By the same reasoning that took into account Arroyo’s less than four-year stint, Estrada, who served as president for only two and half years, should therefore be eligible to run. But Macalintal argues that the provision applies only to one who “succeeds” the presidency. But isn’t it the serving of more than four years that defines the term and the eligibility to run? Of course, if we were to only go by Paguia’s theory of “The Constitutional Clock,” then Estrada is still the rightful president today. 
Moreover, the term “reelection” is always a key point in such discussions. Based on countless Web sites I have reviewed the past several days, the term “reelection” always applies to an incumbent running for the same office and not to elections where there have been an interruption or discontinuity in the incumbency. I have discovered that the term and the controversies surrounding it have had a very long history, as can be gleaned below from contemporary Latin American politics: 
“(Colombian president) Uribe has already changed the Constitution once to allow himself to run for reelection. Like most of Latin America—that is, until recently, Colombia didn’t allow for presidential reelection. This was in part due to the region’s long history of dictatorial rulers. ‘No reelection!’ was even the battle cry of the 1910 Mexican Revolution. True to post-revolutionary form, Mexico today has a strict no reelection policy; it doesn’t even allow former presidents to seek election after an intervening term.” 
From this and many other examples, it is clear that a former president running for the same office after an intervening period is universally called an “election,” and not a “reelection.” We see that the intent behind “no reelection” is the prevention of “dictatorial rulers,” evolving from an incumbent using his or her powers to become a permanent tyrant. 
Since it’s sufficiently clear that “reelection” involves an incumbent running for the same office to succeed his or herself, Bernas and company can only rely on the ambiguity of the word “any” to obfuscate the true and elemental meaning of that constitutional provision. While Randy David evades the real issues of poverty, sovereignty, and integrity that President Estrada, in his time, had addressed, Bernas evades the real issue by delving into the word “any” and by masking the Con-com delegates’ intent. But the most elemental issue here is the true intention of the Filipino people who ratified the 1987 Constitution: To ban any incumbent from taking undue advantage to perpetuate a continuing rule with all its attendant evils. For sure, the Filipino people never intended to deny themselves the right to elect non-incumbents, especially those who may have gained wisdom and competence from experience.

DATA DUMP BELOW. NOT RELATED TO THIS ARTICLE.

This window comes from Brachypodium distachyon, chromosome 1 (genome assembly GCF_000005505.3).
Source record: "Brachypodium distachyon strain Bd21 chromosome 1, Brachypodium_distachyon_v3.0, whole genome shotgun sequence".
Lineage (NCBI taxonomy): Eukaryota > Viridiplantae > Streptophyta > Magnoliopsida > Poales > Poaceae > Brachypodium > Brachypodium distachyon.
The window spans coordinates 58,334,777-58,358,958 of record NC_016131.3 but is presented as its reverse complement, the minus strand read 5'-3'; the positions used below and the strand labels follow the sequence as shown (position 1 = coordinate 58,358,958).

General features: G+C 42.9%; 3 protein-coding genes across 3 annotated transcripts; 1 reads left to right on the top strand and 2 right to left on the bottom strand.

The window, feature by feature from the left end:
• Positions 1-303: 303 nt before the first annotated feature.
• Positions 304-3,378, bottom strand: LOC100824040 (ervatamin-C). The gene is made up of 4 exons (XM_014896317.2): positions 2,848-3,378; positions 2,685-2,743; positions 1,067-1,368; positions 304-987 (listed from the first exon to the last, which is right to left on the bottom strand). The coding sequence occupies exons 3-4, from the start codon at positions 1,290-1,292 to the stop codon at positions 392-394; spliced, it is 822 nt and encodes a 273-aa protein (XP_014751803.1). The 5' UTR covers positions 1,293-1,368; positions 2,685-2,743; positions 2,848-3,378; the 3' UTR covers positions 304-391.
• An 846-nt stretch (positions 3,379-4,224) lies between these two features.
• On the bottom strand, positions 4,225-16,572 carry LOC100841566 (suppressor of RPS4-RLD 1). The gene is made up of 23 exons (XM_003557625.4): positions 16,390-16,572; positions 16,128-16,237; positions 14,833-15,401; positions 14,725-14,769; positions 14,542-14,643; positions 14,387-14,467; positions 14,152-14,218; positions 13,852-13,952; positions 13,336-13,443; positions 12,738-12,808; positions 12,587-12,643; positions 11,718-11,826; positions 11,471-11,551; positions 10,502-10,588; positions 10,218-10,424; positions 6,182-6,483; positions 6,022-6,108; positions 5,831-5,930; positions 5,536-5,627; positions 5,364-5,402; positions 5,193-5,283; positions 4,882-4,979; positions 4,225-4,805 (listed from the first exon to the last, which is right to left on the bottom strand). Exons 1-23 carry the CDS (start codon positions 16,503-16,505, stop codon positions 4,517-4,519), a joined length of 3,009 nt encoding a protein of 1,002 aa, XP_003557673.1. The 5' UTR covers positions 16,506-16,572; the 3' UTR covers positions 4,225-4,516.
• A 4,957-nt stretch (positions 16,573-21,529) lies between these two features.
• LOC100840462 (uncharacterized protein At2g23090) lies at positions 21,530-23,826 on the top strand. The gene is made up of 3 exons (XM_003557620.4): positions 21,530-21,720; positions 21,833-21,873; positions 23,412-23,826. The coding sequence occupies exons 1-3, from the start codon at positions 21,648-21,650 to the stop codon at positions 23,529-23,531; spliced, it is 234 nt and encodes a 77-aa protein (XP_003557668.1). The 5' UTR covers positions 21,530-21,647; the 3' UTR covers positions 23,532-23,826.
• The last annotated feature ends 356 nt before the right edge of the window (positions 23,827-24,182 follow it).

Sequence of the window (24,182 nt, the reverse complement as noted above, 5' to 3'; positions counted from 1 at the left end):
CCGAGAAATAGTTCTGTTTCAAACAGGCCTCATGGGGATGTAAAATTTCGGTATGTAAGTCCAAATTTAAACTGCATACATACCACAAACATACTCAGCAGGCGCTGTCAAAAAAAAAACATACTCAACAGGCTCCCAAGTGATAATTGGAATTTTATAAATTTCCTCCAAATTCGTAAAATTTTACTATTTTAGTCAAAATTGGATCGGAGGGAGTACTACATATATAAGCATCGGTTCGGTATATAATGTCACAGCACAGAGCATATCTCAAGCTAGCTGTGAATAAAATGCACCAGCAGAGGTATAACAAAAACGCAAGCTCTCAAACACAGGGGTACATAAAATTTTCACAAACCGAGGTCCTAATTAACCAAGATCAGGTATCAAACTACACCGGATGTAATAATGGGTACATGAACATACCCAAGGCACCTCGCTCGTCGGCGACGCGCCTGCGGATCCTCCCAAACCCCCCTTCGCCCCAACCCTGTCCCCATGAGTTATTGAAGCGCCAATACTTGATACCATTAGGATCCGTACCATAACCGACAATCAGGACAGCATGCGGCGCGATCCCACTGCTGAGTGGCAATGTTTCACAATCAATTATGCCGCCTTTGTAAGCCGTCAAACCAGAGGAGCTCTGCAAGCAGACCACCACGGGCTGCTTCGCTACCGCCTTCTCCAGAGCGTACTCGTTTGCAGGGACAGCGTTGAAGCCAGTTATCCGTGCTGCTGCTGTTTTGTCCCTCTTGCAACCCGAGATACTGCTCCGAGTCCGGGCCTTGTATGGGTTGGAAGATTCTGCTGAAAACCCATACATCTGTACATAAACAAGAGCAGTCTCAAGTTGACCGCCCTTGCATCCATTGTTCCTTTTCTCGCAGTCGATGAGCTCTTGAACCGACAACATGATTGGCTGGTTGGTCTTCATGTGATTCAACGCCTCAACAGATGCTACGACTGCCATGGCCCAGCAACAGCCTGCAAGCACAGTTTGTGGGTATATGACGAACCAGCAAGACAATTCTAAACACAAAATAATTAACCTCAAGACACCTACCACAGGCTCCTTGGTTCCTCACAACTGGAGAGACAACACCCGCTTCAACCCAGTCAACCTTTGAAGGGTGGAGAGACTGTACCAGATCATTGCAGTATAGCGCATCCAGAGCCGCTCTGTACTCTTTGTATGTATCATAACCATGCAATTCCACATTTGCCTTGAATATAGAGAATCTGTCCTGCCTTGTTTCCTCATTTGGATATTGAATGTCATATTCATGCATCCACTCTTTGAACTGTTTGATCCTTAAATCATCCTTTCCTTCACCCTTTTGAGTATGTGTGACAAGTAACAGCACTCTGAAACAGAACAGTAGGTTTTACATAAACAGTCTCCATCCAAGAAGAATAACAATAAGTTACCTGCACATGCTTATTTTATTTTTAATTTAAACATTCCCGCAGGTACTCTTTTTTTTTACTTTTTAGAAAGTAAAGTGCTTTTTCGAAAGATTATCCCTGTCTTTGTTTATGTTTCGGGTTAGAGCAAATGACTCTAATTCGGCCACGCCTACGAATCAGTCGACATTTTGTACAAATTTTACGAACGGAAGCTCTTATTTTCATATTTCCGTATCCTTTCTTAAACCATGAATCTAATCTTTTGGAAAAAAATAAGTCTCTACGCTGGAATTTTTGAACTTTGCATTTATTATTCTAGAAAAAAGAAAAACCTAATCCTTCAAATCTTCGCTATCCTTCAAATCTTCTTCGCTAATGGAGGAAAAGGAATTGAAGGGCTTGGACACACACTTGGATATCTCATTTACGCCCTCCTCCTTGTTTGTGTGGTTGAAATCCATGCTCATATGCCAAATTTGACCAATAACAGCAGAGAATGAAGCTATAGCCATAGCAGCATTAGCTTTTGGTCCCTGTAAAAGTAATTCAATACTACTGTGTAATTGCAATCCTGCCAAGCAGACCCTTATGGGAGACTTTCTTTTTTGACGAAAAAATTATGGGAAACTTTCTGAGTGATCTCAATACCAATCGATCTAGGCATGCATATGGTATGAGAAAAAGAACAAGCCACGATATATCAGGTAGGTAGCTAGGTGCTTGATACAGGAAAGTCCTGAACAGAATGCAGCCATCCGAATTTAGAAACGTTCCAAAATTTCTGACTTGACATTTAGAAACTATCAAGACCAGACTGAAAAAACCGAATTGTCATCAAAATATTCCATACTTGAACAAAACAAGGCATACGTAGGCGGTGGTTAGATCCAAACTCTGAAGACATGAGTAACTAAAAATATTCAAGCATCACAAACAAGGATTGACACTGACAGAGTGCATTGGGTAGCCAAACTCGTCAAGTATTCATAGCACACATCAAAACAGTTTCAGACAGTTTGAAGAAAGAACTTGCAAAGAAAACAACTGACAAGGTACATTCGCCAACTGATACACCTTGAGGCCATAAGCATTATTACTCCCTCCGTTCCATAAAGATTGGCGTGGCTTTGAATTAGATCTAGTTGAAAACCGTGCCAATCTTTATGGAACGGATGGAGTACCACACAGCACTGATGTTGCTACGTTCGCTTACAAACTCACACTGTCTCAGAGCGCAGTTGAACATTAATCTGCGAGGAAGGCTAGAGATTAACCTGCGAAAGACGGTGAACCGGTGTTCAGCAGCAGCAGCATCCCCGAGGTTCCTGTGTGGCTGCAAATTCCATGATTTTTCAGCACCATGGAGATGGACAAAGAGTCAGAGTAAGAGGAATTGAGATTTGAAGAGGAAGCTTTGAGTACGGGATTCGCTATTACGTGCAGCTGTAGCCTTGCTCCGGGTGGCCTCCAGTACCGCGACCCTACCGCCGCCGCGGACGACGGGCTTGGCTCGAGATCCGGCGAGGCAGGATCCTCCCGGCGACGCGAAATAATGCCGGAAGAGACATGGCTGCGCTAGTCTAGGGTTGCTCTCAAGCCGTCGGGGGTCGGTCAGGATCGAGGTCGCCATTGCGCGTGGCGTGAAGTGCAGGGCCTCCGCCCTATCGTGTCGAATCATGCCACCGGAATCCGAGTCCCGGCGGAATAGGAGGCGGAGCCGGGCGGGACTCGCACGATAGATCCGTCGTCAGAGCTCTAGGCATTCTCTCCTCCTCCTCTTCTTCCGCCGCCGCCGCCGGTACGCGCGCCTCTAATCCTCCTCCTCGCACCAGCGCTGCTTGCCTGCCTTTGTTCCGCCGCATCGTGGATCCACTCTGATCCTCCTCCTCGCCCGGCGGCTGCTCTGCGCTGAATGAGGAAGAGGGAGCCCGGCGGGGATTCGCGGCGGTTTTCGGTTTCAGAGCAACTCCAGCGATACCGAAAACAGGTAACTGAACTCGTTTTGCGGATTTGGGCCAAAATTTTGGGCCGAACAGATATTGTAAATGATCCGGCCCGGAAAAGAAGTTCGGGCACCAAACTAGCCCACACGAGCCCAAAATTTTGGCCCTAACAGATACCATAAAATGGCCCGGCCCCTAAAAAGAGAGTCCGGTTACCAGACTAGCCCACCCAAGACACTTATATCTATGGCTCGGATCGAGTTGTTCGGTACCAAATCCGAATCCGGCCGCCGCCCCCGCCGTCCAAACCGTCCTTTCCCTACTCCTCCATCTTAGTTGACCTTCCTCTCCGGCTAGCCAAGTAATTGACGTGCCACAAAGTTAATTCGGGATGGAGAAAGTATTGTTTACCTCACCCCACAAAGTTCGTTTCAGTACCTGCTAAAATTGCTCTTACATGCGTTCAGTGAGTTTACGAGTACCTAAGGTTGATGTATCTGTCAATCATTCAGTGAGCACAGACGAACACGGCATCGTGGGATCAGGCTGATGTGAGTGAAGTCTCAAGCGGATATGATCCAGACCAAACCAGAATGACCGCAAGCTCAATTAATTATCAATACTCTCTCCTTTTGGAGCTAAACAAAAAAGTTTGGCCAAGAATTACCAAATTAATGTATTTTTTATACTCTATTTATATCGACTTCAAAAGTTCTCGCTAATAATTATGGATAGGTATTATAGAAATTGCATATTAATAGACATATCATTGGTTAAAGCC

As what Chief Justice Reynato Puno expressed in the case of Tecson vs. Comelec: “The better policy approach is to let the people decide who will be the next president. For on political questions, this court may err but the sovereign people will not. To be sure, the Constitution did not grant to the unelected members of this court the right to elect in behalf of the people.” 
(Tune in to 1098AM, Sulong Pilipinismo, 6 p.m. to 7 p.m.: Monday with Atty. Alan Paguia, Wednesday with former Mayor Jun Simon, Friday with UMDJ’s Ver Eustaquio / May Pag-asa, 10 p.m. to 11 p.m., Saturday; Talk News TV, Destiny Cable, Channel 3, 8:15 p.m. to 9:00 p.m., Tuesday on “People, Power, and Poverty” with Nasecore; also visit